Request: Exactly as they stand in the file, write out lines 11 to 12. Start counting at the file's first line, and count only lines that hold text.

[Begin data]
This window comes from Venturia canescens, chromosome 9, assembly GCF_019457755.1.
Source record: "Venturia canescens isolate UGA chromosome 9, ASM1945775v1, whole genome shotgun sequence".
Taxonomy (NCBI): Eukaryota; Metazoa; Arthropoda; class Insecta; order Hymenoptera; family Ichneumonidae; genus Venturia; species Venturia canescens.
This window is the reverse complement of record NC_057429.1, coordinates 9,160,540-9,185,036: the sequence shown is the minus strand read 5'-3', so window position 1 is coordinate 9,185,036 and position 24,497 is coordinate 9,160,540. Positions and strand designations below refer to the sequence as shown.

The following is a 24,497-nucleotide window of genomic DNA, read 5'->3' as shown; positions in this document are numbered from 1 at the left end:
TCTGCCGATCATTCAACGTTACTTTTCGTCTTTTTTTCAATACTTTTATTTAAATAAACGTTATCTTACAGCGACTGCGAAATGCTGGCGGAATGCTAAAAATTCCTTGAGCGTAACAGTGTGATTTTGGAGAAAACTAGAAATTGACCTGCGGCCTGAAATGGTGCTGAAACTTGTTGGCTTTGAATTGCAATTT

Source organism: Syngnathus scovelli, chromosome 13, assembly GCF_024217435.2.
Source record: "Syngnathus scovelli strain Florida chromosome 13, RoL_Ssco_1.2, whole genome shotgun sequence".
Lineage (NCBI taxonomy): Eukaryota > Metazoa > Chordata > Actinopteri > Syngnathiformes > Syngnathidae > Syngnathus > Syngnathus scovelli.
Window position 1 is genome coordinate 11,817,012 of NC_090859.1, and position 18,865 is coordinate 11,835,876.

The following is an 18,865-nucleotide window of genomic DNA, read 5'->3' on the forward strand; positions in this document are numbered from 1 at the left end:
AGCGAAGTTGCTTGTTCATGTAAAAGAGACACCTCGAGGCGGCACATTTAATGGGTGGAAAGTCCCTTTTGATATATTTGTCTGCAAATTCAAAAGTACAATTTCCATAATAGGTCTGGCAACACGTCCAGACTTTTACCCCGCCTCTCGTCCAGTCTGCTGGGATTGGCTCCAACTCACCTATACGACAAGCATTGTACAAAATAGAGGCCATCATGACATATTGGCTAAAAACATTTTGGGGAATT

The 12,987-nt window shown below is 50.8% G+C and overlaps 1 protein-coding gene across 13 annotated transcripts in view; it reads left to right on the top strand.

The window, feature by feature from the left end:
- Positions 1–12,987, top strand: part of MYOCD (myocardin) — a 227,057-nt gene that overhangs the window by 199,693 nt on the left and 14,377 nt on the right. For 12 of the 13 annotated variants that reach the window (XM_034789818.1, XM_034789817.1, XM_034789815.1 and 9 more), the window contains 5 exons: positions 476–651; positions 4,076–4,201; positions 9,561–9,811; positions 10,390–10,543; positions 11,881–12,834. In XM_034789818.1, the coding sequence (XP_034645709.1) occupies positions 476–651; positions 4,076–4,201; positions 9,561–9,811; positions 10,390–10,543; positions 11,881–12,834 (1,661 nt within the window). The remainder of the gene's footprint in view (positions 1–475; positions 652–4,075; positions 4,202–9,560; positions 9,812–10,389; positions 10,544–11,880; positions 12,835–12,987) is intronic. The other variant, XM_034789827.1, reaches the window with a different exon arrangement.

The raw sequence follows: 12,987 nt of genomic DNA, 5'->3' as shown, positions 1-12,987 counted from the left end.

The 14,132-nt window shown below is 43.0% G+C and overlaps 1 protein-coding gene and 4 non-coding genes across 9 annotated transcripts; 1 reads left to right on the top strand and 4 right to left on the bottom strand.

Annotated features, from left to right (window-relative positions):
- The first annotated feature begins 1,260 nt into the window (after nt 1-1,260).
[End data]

The following is an 18,865-nucleotide window of genomic DNA, read 5'->3' on the forward strand; positions in this document are numbered from 1 at the left end:
AGCGAAGTTGCTTGTTCATGTAAAAGAGACACCTCGAGGCGGCACATTTAATGGGTGGAAAGTCCCTTTTGATATATTTGTCTGCAAATTCAAAAGTACAATTTCCATAATAGGTCTGGCAACACGTCCAGACTTTTACCCCGCCTCTCGTCCAGTCTGCTGGGATTGGCTCCAACTCACCTATACGACAAGCATTGTACAAAATAGAGGCCATCATGACATATTGGCTAAAAACATTTTGGGGAATT